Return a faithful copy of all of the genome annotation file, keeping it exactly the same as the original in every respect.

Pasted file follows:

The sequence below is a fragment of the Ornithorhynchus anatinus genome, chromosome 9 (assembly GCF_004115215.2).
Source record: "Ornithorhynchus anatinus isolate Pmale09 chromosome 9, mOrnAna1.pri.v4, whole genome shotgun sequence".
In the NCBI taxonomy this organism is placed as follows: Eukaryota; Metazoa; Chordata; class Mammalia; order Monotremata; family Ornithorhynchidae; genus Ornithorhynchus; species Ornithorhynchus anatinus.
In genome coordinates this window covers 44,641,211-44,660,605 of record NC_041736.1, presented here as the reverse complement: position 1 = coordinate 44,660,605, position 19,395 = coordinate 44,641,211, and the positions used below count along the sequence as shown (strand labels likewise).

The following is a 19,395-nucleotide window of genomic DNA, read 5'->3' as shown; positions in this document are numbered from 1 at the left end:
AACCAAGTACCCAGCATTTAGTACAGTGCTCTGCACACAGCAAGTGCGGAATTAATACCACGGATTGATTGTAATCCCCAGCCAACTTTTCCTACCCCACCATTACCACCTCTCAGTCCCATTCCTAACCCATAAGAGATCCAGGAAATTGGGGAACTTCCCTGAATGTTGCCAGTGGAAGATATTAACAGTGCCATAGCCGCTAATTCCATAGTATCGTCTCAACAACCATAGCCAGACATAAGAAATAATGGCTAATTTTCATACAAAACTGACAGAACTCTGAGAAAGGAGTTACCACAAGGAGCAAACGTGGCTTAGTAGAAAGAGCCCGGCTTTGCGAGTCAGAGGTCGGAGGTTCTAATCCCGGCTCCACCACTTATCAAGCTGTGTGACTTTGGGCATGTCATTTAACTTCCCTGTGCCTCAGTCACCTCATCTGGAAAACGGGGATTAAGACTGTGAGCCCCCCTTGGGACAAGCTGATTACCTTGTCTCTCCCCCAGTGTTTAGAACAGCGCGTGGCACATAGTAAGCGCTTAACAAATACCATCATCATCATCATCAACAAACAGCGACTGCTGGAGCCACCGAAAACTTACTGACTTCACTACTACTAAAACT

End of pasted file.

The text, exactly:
The sequence below is a fragment of the Ornithorhynchus anatinus genome, chromosome 9 (assembly GCF_004115215.2).
Source record: "Ornithorhynchus anatinus isolate Pmale09 chromosome 9, mOrnAna1.pri.v4, whole genome shotgun sequence".
In the NCBI taxonomy this organism is placed as follows: Eukaryota; Metazoa; Chordata; class Mammalia; order Monotremata; family Ornithorhynchidae; genus Ornithorhynchus; species Ornithorhynchus anatinus.
In genome coordinates this window covers 44,641,211-44,660,605 of record NC_041736.1, presented here as the reverse complement: position 1 = coordinate 44,660,605, position 19,395 = coordinate 44,641,211, and the positions used below count along the sequence as shown (strand labels likewise).

The following is a 19,395-nucleotide window of genomic DNA, read 5'->3' as shown; positions in this document are numbered from 1 at the left end:
AACCAAGTACCCAGCATTTAGTACAGTGCTCTGCACACAGCAAGTGCGGAATTAATACCACGGATTGATTGTAATCCCCAGCCAACTTTTCCTACCCCACCATTACCACCTCTCAGTCCCATTCCTAACCCATAAGAGATCCAGGAAATTGGGGAACTTCCCTGAATGTTGCCAGTGGAAGATATTAACAGTGCCATAGCCGCTAATTCCATAGTATCGTCTCAACAACCATAGCCAGACATAAGAAATAATGGCTAATTTTCATACAAAACTGACAGAACTCTGAGAAAGGAGTTACCACAAGGAGCAAACGTGGCTTAGTAGAAAGAGCCCGGCTTTGCGAGTCAGAGGTCGGAGGTTCTAATCCCGGCTCCACCACTTATCAAGCTGTGTGACTTTGGGCATGTCATTTAACTTCCCTGTGCCTCAGTCACCTCATCTGGAAAACGGGGATTAAGACTGTGAGCCCCCCTTGGGACAAGCTGATTACCTTGTCTCTCCCCCAGTGTTTAGAACAGCGCGTGGCACATAGTAAGCGCTTAACAAATACCATCATCATCATCATCAACAAACAGCGACTGCTGGAGCCACCGAAAACTTACTGACTTCACTACTACTAAAACT